Landlording Revival June 2014Today’s move-up buyers are confident and considering all options when they decide to buy a new home, including becoming a landlord and renting out their current home.

While this choice is not for everyone, a survey conducted by a major real estate firm revealed that a third of survey respondents answered that they are willing to give it a try.  In addition, real estate agents and property managers are confirming the same phenomenon. Property owners have been checking in with questions about buying a second house while renting out the first.

If this trend holds, it could mean fewer homes for sale in tight real estate markets along with a small but growing number of homeowners who own more than just their principal residence.

For some homeowners becoming a landlord could make a lot of sense.  First, rent prices are up and are expected to continue to rise.  Overall, rents are expected to climb another 4 to 10% this year and continue to go up in 2015.  Rising rental rates can mean it is feasible to rent out the original home to cover the mortgage and taxes and perhaps even make a profit.  The homeowner’s income is then freed up to make payments on a second home.  If home prices continue to rise, renting out the first home allows time to build more equity in the home.

For those homeowners who purchased in 2009 (at the bottom of the market) the combination of rising equity in the home and low interest rates can provide the incentive and opportunity to own two houses at once.

Many admit they don’t plan to become landlords for the long-term, but want the chance to profit from current and future real estate market conditions.  Some amateur landlords opt to hire a professional landlord typically for a fee of around 10% of the rent. Others prefer to do it themselves.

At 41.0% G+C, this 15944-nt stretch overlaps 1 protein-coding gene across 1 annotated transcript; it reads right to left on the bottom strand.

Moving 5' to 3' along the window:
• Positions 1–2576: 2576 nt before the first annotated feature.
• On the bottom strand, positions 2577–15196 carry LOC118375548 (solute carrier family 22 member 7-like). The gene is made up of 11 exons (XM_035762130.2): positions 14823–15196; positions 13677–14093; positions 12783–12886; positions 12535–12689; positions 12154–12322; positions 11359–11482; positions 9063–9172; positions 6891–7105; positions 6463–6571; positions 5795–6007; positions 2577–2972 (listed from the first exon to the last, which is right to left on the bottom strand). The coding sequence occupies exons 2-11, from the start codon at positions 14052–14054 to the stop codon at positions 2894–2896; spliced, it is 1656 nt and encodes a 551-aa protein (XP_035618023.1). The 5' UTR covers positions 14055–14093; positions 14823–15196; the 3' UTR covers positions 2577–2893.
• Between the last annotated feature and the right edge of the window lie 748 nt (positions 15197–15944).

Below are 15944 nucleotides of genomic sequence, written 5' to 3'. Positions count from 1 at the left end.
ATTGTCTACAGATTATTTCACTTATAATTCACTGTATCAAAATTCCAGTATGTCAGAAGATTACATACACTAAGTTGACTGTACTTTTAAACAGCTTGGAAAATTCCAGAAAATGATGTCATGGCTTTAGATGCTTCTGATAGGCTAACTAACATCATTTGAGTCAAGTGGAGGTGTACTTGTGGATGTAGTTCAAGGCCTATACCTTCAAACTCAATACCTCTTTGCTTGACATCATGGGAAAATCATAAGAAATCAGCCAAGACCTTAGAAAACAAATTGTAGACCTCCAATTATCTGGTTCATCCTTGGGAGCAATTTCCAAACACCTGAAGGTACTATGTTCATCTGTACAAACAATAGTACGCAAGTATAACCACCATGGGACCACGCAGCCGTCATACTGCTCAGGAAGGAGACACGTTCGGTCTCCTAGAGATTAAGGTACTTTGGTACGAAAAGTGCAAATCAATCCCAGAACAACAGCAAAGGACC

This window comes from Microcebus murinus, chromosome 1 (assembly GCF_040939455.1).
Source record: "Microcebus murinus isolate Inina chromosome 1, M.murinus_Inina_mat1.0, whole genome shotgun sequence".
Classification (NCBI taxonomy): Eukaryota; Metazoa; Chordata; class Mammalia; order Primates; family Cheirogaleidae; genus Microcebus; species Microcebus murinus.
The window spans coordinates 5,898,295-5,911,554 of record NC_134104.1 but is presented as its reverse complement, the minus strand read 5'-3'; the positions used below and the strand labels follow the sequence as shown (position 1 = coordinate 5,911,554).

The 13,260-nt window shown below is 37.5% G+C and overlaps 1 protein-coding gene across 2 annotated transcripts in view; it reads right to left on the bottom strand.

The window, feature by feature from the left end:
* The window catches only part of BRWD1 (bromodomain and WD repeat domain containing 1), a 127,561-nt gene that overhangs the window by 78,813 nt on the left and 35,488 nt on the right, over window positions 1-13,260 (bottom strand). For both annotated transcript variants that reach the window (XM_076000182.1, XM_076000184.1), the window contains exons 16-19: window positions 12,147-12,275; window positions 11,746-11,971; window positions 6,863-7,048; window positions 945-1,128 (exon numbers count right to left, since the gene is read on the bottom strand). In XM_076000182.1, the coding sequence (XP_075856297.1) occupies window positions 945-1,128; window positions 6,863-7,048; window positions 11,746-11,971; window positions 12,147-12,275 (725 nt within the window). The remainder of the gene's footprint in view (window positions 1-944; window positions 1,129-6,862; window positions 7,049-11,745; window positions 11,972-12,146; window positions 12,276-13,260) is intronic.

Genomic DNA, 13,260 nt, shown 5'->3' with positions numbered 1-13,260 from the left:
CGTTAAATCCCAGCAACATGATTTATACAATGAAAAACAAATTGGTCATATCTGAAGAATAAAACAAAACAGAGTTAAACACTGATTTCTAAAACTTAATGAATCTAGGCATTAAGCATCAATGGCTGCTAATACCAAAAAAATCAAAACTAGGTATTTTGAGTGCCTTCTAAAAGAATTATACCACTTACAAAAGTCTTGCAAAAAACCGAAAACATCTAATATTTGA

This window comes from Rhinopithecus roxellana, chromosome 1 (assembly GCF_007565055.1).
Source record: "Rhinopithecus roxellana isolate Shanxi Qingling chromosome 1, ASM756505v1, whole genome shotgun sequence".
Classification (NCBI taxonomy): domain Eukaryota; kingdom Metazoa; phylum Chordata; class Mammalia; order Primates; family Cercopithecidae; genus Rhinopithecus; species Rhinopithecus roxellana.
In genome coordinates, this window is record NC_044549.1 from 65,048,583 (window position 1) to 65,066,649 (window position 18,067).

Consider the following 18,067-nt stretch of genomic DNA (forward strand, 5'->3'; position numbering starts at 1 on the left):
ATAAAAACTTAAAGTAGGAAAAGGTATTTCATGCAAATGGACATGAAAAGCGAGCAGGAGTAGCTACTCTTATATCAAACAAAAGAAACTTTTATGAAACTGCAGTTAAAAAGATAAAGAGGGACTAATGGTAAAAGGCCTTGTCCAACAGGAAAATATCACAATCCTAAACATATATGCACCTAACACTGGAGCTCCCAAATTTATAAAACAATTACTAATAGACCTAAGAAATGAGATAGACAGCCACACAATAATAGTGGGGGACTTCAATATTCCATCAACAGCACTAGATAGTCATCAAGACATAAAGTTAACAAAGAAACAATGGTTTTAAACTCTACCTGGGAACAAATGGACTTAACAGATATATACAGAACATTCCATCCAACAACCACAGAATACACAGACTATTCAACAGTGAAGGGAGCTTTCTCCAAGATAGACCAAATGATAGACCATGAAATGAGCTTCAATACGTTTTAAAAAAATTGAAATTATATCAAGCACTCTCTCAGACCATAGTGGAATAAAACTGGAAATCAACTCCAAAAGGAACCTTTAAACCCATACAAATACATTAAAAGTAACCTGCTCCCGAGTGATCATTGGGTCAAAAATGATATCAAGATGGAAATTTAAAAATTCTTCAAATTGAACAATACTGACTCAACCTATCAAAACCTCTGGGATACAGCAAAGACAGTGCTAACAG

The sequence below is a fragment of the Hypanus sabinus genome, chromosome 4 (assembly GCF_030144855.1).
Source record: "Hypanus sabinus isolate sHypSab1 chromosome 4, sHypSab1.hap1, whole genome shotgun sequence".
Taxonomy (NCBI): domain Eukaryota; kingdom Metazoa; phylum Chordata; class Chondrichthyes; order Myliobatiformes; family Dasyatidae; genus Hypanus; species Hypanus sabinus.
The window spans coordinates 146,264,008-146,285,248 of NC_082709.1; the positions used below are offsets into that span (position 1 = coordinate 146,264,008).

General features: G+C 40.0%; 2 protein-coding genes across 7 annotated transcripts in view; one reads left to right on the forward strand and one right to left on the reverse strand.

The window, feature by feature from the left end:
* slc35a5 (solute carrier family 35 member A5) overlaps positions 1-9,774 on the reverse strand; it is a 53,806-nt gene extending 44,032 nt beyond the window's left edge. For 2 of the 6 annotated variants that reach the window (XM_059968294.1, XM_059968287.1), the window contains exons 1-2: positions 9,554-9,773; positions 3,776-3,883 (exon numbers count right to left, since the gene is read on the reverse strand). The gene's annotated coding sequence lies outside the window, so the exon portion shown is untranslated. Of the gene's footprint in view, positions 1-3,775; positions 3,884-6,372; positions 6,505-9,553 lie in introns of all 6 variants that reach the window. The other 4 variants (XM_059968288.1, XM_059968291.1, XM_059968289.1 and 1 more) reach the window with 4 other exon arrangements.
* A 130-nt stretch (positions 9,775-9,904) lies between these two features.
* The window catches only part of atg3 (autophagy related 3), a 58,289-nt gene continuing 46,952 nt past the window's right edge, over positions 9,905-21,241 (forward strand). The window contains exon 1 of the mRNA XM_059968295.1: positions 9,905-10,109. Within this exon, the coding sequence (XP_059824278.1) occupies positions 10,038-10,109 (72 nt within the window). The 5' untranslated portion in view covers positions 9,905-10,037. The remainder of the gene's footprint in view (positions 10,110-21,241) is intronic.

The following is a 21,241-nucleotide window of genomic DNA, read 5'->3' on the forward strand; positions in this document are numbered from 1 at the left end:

What are some things these new landlords must know?  First, and foremost, they need to keep in mind that being a landlord can bring challenges along with the potential for profit.  Some municipalities require owners to register rental homes and have the home inspected to make sure the property is up to code.  If the inspector finds one or more defects, the owners must fix the problem before the property can be rented.  There might even be a requirement that new landlords attend training classes that cover topics such as finding good tenants, principles of property management, and even spotting and reporting illegal activity.

Other things to consider include increased insurance costs as a homeowner transitions from primary occupant to investor.  Often landlord insurance policies cost up to 25% more than typical homeowner’s insurance.  There may be legal costs involved for landlords who want to know their legal rights and seek legal assistance when drafting rental agreements.  If an eviction proceeding becomes necessary this will also add to legal fees.

Tax penalties or liabilities may also come into play.  Homeowners who turn a primary home into a rental cannot qualify for a homestead exemption once they move out of a property while continuing to own it. This typically means paying more tax.  And if property owners haven’t lived in their dwelling for at least two out of the previous five years, they most likely will lose any capital gains exemption as well.  This is the exemption that allows individual filers to keep $250,000 of profit from the sale tax free.

Compliments of:
White Glove Home Inspections


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